"... what sets CO2 Rising apart from other climate change books are its clear, concise and concrete explanations of how Earth's carbon cycle works ... Dave and his fellow carbon atoms will give readers a new appreciation of how connected the world is—at least through the carbon we all share.", Erin Wayman, Earth Magazine
"... Volk introduces readers to Oiliver, Coaleen, and Methaniel, who unlike Dave were purposively extracted from the earth and have been in the biosphere for a much shorter period ... more than competent tour guides to the complexities of the carbon cycle."
(For the full review, visit http://www.chemheritage.org/pubs/magazine/review_volk.html) , Zoe Marquardt, Chemical Heritage Newsmagazine
"Carbon atoms with personality. That is the interesting literary device biochemist Tyler Volk uses to illustrate the fantastic convolutions that define the many and varied pathways of the carbon cycle ... The public hears a lot about climate change but too little about just why too much CO2—a natural part of our atmosphere—is bad news. Volk does an impressive job of illustrating, in engaging prose, the dangers to humanity of pushing the carbon cycle too hard and too fast.", Barry Brook, The Quarterly Review of Biology
"Tyler Volk takes the reader on a journey of the carbon cycle from the viewpoint of individual carbon atoms. He then compares the natural release of carbon into the biosphere to that released by our use of fossil fuels. Both serve to bring the science of the carbon cycle to the reader in understandable terms." —Wildlife Activist Magazine
“[T]his book is an excellent introduction for undergraduate students and the general public with a keen interest in knowing more about climate change. It is equally informative for scientists and professionals specializing in different fields who would like to have an interdisciplinary view of the wonderful carbon cycle.” — Ning Zeng, The American Meteorological Society Bulletin
"Understanding global warming and what to do about it demands that we not only understand climate science but also energy science. Unfortunately, most books about global warming focus obsessively on the former while giving short shrift to the latter. Thankfully, Tyler Volk's CO2 Rising does not make this mistake. In simple, layman's terms, Volk walks his readers through the basic realities of both climate and energy science, and the relationship between the latter and global economic development. What results is a clear and compelling picture of both the nature and scale of the global climate and energy challenge and what will be necessary to address it."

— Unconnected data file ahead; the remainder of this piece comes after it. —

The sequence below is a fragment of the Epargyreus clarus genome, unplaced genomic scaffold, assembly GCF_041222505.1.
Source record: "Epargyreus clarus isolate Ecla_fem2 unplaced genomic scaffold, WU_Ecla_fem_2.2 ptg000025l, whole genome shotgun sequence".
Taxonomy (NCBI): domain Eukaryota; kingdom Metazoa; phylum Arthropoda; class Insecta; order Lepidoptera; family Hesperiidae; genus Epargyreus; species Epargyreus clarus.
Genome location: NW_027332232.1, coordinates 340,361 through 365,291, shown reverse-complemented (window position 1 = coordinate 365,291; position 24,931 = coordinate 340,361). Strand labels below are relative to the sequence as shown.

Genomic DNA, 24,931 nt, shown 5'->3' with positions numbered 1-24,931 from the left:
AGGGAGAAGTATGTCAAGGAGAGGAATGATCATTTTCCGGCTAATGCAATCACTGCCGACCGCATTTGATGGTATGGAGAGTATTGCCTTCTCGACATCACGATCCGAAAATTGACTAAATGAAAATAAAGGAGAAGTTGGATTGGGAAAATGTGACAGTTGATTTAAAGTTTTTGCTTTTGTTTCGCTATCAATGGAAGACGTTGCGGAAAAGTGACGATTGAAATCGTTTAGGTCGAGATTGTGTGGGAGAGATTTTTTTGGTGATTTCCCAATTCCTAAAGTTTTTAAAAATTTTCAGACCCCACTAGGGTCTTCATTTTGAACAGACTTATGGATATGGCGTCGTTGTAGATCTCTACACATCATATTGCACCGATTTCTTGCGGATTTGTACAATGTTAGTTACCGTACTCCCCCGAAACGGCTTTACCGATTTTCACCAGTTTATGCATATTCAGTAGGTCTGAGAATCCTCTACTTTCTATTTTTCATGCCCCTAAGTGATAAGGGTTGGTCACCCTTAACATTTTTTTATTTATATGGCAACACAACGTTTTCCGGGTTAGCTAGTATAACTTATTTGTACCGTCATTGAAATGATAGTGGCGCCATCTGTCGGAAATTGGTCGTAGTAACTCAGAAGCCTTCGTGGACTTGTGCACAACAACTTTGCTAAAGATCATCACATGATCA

—Michael Shellenberger and Ted Nordhaus, Breakthrough Institute
"A clear and compelling picture of both the nature and scale of the global climate and energy challenge and what will be necessary to address it."
—Michael Shellenberger and Ted Nordhaus, Breakthrough Institute
"If I had the power, I would assign CO2 Rising to every college freshman in America. It is that good. It is that accessible. It is that important."
—Mitchell Thomashow, President, Unity College
"Tyler Volk is a wonderful expositor who tells is like it is. In CO2 Risinghe has some feisty carbon atoms take us along on their vividly and clearlydescribed romp through the bio and geosphere. A journey we most certainlyaffect."
—Roald Hoffmann, Department of Chemistry, Cornell University, winner ofthe Nobel Prize in Chemistry
"Here's the most important math of our time on Earth. Straightforward, simple, powerful—Tyler Volk lays out the numbers to show why we need a far more urgent and dramatic response to global warming than we've attempted to date."
—Bill McKibben, author of The End of Nature and founder of 350.org
"Incessant flow of carbon dioxide and its fluid transformation becomes ourown personal story in this wise and accessible narrative of the reality ofaccelerating climate change. Volk's beautifully illustrated description ofthis vast problem and his approach to potential solutions for our futurelife, growth, and energy supplies should interest everyone."
—Lynn Margulis, Distinguished University Professor, University ofMassachusetts, Amherst